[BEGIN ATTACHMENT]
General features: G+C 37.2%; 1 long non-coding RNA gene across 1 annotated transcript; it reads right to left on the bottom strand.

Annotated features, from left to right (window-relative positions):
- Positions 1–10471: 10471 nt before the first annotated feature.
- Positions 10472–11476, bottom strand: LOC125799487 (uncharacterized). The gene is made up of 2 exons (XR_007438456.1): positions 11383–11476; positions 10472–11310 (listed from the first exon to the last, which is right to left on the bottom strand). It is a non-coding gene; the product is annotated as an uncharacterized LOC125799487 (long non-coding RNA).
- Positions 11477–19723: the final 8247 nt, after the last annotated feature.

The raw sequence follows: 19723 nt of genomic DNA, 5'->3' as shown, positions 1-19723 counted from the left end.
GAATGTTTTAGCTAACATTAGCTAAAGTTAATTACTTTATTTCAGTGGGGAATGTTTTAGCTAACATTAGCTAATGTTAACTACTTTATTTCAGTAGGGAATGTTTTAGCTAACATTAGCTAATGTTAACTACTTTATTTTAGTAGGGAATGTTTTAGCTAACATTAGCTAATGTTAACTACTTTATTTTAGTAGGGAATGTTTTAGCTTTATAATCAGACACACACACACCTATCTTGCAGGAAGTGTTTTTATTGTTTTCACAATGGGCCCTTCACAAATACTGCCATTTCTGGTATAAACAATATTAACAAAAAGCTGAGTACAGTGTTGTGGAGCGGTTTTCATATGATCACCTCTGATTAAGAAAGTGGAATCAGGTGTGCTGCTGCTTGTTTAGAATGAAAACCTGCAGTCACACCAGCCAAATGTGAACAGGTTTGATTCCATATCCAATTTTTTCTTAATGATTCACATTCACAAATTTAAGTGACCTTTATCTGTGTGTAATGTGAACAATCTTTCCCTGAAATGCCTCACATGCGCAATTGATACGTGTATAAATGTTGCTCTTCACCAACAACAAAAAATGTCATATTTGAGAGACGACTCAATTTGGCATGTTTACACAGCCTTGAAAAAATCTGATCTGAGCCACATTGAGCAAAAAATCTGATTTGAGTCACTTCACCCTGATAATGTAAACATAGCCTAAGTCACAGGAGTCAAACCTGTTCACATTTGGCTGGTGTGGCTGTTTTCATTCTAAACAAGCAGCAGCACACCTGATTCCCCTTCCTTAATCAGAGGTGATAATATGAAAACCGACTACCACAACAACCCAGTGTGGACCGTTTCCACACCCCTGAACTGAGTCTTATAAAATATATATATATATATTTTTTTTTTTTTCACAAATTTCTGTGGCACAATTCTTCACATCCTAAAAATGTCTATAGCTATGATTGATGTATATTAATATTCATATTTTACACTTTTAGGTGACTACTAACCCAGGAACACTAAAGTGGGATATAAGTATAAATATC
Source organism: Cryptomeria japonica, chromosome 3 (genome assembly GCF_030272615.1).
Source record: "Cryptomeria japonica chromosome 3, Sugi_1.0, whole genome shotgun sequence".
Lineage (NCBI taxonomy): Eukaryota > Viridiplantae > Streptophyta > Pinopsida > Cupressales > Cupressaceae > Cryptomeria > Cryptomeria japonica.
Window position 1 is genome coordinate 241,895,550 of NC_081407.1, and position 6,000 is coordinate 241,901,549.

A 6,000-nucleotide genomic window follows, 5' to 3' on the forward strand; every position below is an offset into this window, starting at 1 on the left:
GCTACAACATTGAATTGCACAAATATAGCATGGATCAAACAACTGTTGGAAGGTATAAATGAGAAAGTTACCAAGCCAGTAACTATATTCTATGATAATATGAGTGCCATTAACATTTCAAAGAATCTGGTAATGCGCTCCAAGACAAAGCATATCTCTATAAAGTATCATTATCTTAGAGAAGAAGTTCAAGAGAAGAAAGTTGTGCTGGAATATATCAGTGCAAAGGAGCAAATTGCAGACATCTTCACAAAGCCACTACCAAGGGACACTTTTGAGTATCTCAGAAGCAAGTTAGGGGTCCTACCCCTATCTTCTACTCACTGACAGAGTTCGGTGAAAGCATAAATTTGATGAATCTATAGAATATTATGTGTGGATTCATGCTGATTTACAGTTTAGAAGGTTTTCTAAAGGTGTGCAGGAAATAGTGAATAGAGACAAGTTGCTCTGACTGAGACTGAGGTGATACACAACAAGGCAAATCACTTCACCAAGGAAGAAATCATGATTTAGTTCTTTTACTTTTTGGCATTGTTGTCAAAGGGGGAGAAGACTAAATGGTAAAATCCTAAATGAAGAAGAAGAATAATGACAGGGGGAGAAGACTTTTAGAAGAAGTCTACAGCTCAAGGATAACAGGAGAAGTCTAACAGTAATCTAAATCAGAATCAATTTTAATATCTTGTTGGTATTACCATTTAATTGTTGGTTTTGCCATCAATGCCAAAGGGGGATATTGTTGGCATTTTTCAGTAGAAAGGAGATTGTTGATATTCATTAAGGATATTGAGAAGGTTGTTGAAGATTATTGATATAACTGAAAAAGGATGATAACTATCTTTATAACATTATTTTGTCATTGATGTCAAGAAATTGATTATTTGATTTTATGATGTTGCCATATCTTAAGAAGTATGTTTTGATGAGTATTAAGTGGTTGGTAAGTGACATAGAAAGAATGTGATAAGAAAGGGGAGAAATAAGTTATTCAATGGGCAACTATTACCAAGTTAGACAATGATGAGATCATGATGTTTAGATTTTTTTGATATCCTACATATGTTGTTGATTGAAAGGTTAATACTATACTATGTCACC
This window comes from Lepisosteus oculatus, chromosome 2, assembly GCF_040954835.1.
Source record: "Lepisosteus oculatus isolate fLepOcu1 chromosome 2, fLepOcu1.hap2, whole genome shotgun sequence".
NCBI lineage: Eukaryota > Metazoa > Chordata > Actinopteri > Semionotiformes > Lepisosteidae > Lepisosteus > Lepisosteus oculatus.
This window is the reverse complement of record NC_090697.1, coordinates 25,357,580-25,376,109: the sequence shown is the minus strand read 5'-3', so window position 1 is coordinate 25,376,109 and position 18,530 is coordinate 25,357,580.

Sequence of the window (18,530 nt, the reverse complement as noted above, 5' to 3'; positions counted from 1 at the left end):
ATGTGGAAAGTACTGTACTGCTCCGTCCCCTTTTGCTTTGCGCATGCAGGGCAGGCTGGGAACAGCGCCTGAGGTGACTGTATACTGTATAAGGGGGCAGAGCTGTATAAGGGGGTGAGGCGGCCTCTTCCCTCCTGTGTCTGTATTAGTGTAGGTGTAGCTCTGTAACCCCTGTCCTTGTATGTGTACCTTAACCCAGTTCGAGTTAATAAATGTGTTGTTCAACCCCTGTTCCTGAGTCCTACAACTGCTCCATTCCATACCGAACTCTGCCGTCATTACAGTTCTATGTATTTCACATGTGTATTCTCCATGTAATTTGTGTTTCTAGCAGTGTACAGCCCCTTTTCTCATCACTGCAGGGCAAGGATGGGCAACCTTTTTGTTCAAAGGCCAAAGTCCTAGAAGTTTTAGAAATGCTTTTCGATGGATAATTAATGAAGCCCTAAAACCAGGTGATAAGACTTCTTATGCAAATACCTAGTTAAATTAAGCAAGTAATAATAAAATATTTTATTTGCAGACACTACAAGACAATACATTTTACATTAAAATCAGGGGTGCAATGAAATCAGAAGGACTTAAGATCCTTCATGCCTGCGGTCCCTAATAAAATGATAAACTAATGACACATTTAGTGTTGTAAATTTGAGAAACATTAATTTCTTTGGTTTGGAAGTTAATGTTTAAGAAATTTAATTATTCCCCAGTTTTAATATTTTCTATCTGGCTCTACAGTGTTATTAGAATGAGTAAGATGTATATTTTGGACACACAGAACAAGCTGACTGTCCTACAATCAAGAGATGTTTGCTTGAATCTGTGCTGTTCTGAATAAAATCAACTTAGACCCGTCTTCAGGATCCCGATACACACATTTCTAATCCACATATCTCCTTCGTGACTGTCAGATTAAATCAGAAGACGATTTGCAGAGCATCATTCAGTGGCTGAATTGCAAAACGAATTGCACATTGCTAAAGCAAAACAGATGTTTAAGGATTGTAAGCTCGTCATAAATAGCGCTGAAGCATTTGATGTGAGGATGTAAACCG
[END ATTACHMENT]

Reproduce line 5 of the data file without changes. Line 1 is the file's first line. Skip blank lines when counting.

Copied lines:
- Positions 11477–19723: the final 8247 nt, after the last annotated feature.